The prevalence of sepsis in the last 30 years has been reported to range from 21.7–51.5% of all patients admitted to the ICU [10, 11], about 30–42.8% community-acquired pneumonia associated sepsis [2, 3, 11, 12], with a mortality rate of 23–48.2% in the ICU [2, 3, 11], 81.7% of septic patients with delirium in the ICU develop acute respiratory distress syndrome (ARDS), requiring intubation and mechanical ventilation . Although sepsis has been frequently studied, its clinical features and risk factors of patients who were non-survivors still need clarification. Undoubtedly, early diagnosis and treatment can reduce the mortality of sepsis. In the present study, so we used quick diagnosis tests, including early systemic CT scans and quick clinical tests to screen infection and sepsis. We found that the features of sepsis were mainly from community-acquired sepsis (73.8%), and most of them with community-pneumonia (78.3%). These data are higher than previous study , and the features are similar to the current outbreak of COVID-19 sepsis [9, 15].
More importantly, we found that acute respiratory failure/ARDS (93.5%) and acute brain failure (94.4%) were the most common life-threatening organ dysfunctions in most of the sepsis cases, with a 55.6% risk of death within the initial 28 days in the ICU.
It should be noted, however, that critically ill ICU patients with sepsis with a high risk of death in our study were more likely to present with a higher SIRS score, a higher SOFA score, a higher qSOFA score, elevated interleukin-6, elevated D-dimer, lower GCS score and lower SpO2, elevated CRP and procalcitonin, elevated creatinine, elevated blood glucose, and elevated lactic acid. Notably, by multivariate regression analysis, only higher SIRS scores and higher SOFA scores (MODS) were related to high mortality in critically ill patients with sepsis.
Several possible interpretations of the results for sepsis with high mortality are as follows. First, MODS due to sepsis resulting in high mortality has been recognized [4, 14, 16–19], and previous studies have shown that sepsis patients with MODS are more likely to exhibit ARDS [4, 17–19] and acute brain dysfunction [13, 20–22], which is related to their vulnerability to hypoxia/SIRS [7, 13, 19–22]. Our data showed that current sepsis had MODS and that over 90.0% of patients with sepsis had acute respiratory failure/ARDS. The features of ARDS are mainly acute pneumonia/pulmonary infection due to a dysregulated immune response leading to higher inflammation in the lungs, followed by the development of pulmonary edema, hyaline membrane formation, and respiratory failure [19, 23]. Moreover, acute respiratory failure/ARDS plays a pivotal role in the development of MODS in septic events [7, 13, 14, 18]; epithelial damage and SIRS are the main pathophysiological features of ARDS and play an important role in distinguishing the hyperinflammatory subtypes of ARDS  .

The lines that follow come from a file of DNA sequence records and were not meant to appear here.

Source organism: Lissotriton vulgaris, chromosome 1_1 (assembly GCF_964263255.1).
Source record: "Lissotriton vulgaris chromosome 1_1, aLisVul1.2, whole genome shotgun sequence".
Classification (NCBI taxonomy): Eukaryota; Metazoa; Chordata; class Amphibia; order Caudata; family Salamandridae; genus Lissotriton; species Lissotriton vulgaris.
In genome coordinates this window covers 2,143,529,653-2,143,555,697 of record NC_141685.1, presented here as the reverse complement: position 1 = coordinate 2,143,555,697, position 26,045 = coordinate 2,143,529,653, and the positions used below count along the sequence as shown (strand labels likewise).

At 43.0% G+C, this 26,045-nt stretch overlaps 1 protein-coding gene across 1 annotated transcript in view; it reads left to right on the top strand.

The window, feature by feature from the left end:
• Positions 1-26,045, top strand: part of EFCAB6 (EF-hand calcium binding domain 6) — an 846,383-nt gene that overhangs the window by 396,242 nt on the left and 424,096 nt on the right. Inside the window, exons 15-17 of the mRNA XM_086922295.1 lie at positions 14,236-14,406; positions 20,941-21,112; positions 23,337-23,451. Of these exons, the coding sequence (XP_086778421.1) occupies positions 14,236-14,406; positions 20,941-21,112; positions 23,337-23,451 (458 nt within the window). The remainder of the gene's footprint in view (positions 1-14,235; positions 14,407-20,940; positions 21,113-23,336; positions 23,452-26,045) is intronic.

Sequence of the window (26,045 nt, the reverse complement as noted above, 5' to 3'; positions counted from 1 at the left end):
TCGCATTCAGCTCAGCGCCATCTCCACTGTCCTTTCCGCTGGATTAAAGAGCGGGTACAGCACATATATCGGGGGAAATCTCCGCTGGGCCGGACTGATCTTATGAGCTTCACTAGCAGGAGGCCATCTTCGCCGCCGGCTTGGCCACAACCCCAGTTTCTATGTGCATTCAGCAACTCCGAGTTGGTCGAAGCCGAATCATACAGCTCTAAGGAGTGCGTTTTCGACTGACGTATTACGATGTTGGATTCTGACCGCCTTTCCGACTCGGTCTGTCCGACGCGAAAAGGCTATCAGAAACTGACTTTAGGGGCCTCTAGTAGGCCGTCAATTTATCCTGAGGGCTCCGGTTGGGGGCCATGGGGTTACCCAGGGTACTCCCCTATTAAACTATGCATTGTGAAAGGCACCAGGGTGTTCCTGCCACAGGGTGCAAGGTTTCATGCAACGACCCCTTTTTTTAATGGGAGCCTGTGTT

Another possibility is that acute brain failure is also ranked as the leading organ dysfunction and for the host response to hyperinflammation, which is more likely to be due to hypoxic/SIRS [13, 14, 16, 20–22], especially with a cause of acute pneumonia/pulmonary infection [14, 17, 18]. Similar to the current outbreak of COVID-19 pneumonia, the mechanisms of bacterial pneumonia are also related to angiotensin conversion enzyme 2 (ACE2)- involved inflammatory response/cascade [24, 25]. Furthermore, blood- brain barrier (BBB) leakage is also due to an overwhelming release of proinflammatory cytokines and anti- inflammatory factors [26–28]. SIRS is responsible for extensive BBB leakage and even brain edema and cerebral ischemic injury as well as cell death [26–29]. Our current study confirmed that SIRS is a very high risk factor for dying from sepsis, supporting that it is a life-threatening systemic inflammatory syndrome [8, 30].
Strengths in this study, we are a first to report that a brain-chest-abdomen CT scan before arriving at the hospital to identify early infection site which is a visible really infection. Severe SIRS and severe lungs/brain failure could use to predict the risk of sepsis with worse outcomes,
However, some limitations of our design must be addressed. One limitation is the single central design, which may present a selection bias. However, this hospital is responsible for the medical care of the prefecture's population of approximately 1.8 million people, including an urban center and 38 villages and towns. This hospital ICU is a unique regional ICU (open 21-bed) with an emergency center (a total of 10 ambulances) that is responsible for all critically ill referrals in this prefecture. Thus, we believe that this sample does not lead to a large bias. The second limitation of this study is that organ dysfunction meeting the SOFA criteria was evaluated only according to old criteria. Although we made some changes, the observed SOFA scores may still be underestimated. In addition, although the prognosis for sepsis was related to SIRS and MODS, further prospective multicenter studies are needed for some of the intermediary links.